The Port of Seattle said Wednesday that plans had been scuttled for two cruise ships to stop in the city in early April. Cruise season here generates nearly $900 million in business activity and supports 5,500 jobs, according to the port.
“I think we’re in uncharted territory. We’ve just seen a severe reduction in business volume for, particularly, restaurants, retail and hotels,” Scholes said. “This is really unprecedented.”
The city of Seattle and the state of Washington are both offering programs meant to help businesses that are seeing their finances shaken by the coronavirus.
President Trump has pledged that the federal government will offer more assistance as well. And congressional lawmakers are working on broad legislation to provide economic relief.
Some small business aid has also materialized from within the private sector. Online retail giant Amazon, which is headquartered in Seattle, announced a $5 million small business relief fund to provide cash grants to businesses located near its offices that need assistance.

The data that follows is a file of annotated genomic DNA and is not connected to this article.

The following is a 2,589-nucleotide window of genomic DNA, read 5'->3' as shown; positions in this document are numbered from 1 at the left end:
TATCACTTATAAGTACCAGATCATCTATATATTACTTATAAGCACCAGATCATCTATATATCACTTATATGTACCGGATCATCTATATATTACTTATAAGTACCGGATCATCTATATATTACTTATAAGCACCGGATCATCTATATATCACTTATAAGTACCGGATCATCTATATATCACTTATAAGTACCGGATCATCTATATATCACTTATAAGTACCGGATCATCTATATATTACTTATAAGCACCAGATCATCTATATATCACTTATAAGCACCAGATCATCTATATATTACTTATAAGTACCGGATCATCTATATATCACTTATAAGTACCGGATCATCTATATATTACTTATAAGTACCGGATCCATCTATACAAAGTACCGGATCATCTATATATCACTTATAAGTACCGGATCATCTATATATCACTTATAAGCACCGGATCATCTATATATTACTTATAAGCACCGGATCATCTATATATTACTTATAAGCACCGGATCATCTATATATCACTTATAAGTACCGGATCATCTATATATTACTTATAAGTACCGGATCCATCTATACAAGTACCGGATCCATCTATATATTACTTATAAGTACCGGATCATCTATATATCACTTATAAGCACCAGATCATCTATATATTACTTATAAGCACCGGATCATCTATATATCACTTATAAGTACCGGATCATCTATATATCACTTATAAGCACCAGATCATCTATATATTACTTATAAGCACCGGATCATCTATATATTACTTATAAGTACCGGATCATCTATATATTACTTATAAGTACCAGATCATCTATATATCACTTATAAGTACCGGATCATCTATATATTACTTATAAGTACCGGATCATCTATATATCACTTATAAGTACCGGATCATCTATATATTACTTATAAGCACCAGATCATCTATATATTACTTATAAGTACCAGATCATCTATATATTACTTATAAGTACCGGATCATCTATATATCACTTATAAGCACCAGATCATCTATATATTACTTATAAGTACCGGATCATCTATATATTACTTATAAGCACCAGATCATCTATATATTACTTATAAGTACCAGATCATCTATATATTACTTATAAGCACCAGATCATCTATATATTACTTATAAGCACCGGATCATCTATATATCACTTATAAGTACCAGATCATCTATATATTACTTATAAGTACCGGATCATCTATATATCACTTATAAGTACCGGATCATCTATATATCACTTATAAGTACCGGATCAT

But around Seattle this week, business owners, especially those with restaurants, were ill at ease—concerned about covering rent and labor costs with cratering revenues. That said, at certain establishments, managers and workers did describe business as not too different from normal or said that sales were slower than usual, but had not collapsed entirely.
Around the corner from Chen’s restaurant, is Hood Famous Cafe + Bar. Anton Coleman, the manager, said business there was down about 7% from February. “Normally you would have to fight for a table in here,” he said. But on Tuesday morning, the small cafe was mostly empty.